Welcome to the fourth and last post in the series of posts which will look at the ports of call for the 28-day Panama Canal cruise which I was onboard earlier this year. In this post, I will cover the remaining ports in a little more detail than the summary post here “28 Day Panama Canal Cruise Summary.”
After leaving Aruba, there was a day at sea before the second full transit of the Panama Canal. The second transit was the greatest benefit of doing the cruise over 28 days. There are a couple of advantages to this, such as seeing all three sets of locks at the opposite ends of the day. Also just getting to watch and see different areas of the canal as the transit progresses.
After completing the Panama Canal transit, the first stop is Puerto Caldera in Costa Rica. Followed by another three ports in Mexico, Huatulco, Acapulco, and Cabo San Lucus. With the cruise coming to an end in San Diego at the end of 28-days.
Panama Canal, Panama
Due to the way that transits for cruise ships are scheduled each transit will enter the canal in the morning. Then the exiting at the other end of the canal in the afternoon or evening. For this transit, there were three cruises all entering the Gatun locks together. The MS Statendam, Island Princess and Celebrity Century.
I spent the time along this transit in a relatively similar way to the last transit. There was a mix of time spent on deck in the heat and humidity, with some time in the pool. But I also took advantage of some indoor activities to cool down from time to time.
Puerto Caldera – Costa Rica
Costa Rica was one of the ports that I was looking forward to seeing. Although seeing the country was of interest, the tour I had booked almost overshadowed this. There were a few parts of the tour. However, the main part I was looking forward to was zip lining. The rest of the tour included a one-hour bus trip from the ship to the forest area where the zip lining was. A 20-minute ride in a gondola to get to the top of the zip line course, and a reasonably good spread for the included lunch.
The zip line course was a series of ten different zip lines of various lengths, with the longest one over 1000 feet long. Depending on the individual zip line you achieve speeds up to 35+ miles per hour. The course here had one big plus; you did not need to worry about braking. On some other zip lines, you also need to slow yourself down with a brake on the equipment. The only issue at times was the amount of time that you had to wait in between turns. As a result of people needing to be helped to connect and disconnected to the zip lines. However, the views while you waited kind made it worth while.
Doing this tour did not leave time for really anything else, it was a full eight-hour tour. There was little time left before the ship “all aboard” time. It started to rain on the way back to the ship so I was happy to get back onboard. However, this was not a concern. I don’t think I could have found a better way to spend the time in Costa Rica myself.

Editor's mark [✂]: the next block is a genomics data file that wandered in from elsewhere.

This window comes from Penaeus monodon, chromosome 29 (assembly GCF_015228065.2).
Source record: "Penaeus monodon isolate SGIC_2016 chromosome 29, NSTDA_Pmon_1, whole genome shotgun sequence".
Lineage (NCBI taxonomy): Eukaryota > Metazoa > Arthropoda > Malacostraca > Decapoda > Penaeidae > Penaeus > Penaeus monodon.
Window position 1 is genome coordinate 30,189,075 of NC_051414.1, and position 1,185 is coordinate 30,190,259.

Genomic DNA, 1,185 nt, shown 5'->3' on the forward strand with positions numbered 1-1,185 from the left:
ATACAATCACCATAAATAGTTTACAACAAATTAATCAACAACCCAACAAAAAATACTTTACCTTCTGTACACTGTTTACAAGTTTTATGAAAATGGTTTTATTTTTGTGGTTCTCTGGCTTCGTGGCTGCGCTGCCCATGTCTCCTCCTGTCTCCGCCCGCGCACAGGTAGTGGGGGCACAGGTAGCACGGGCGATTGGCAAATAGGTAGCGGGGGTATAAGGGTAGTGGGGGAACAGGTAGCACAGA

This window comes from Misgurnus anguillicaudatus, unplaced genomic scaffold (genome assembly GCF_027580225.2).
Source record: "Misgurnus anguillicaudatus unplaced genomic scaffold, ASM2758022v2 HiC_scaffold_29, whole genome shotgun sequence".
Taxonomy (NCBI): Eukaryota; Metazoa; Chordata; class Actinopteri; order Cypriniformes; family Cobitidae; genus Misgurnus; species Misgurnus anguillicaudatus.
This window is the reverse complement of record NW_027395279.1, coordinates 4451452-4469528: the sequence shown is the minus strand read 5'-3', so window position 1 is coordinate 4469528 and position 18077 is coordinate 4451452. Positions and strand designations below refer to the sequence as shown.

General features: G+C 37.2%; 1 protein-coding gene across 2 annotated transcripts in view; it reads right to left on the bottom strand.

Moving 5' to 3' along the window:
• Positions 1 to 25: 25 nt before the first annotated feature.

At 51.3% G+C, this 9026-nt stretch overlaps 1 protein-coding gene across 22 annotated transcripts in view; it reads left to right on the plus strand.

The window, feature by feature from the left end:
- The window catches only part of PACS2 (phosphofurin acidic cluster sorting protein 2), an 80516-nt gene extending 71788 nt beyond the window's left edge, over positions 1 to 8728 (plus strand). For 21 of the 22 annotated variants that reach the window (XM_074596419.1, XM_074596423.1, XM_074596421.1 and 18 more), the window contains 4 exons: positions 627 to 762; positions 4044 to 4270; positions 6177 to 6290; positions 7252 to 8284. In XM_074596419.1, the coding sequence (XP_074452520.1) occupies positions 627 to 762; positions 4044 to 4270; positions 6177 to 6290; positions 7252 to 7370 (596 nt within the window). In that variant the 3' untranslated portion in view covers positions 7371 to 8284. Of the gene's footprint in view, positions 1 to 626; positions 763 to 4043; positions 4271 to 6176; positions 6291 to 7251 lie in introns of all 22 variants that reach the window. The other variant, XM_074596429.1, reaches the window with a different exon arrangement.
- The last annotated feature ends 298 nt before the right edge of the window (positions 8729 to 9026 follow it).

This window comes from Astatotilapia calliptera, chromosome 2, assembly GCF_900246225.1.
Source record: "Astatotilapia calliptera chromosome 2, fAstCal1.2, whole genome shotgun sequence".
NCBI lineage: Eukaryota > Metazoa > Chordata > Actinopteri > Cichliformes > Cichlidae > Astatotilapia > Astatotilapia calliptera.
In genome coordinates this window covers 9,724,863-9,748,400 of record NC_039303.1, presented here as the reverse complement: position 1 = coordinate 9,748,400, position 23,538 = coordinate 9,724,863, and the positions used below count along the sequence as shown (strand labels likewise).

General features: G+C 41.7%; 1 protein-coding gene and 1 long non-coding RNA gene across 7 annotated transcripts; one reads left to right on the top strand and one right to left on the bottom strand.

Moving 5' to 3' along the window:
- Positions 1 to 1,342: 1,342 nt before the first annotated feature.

Huatulco was the next port, and the only port duplicated for the whole cruise. A perfect opportunity for another beach day. After the first visit, I did ask people who had taken tours, and the primary feedback was, there is not much to see on the tours.
The following day was a stop in Acapulco, Mexico. I had little interest in this port after reading quite a lot about safety issues in the area. With some cruise lines even opting for alternate ports or making a decision on the day whether to dock or not. While the ship may have docked, I chose to stay in the port area, and onboard the ship. Which turned out to be a good choice as stories filtered back about people being given bad directions to try and lead them away. So it does not look like I missed much, and still got a decent photo over the city.
Cabo San Lucas – Mexico
The last port of the cruise was Cabo San Lucas, Mexico. It was kind of sad that the cruise was coming to an end. However, what a fantastic port to end on. Cabo San Lucas is a tender port, which meant you needed to plan whether to be on or off the ship for most of the day.
The views over the port, water, and surrounding areas are stunning. With water, that is a deep blue color, sandy beaches stretching along the shoreline and some very dramatic rocky features. Small boats are acting as taxi’s darting across the water in every direction. Many almost private alcoves with beaches and people enjoying the sun.
The first thing I noticed once on shore was a very different feel to other Mexican ports that I visited. There was a feeling of fun, and everything was busy and happy. The market stalls were everywhere with people trying to sell their wares, or use their boat to get around the bay. It was an outstanding place to wander around and just see what was on offer. Such as “free tequila with your beer” or a bucket of 7 Coronas for $10 US.
Back To San Diego
After leaving Cabo San Lucus, there was still one sea day before arriving back to San Diego. While there were plenty of people happy to leave at the end of the first 14 days, I could easily have stayed longer. I made full use of the last day enjoying some of the luxuries of the ship for the last time. A cruise is such a great way to see some places you may never think to visit otherwise. Along with the benefits of getting to meet a lot of people and also only having to unpack once.
More To Come
With this post, it brings the series of posts about my 28-day Panama Canal Cruise to an end. There are more posts to read from my travel and adventures. So I hope that you take a chance to check out some more posts. Especially if you would like to try cruising yourself, consider checking out my post about Choosing Your First Cruise Experience.
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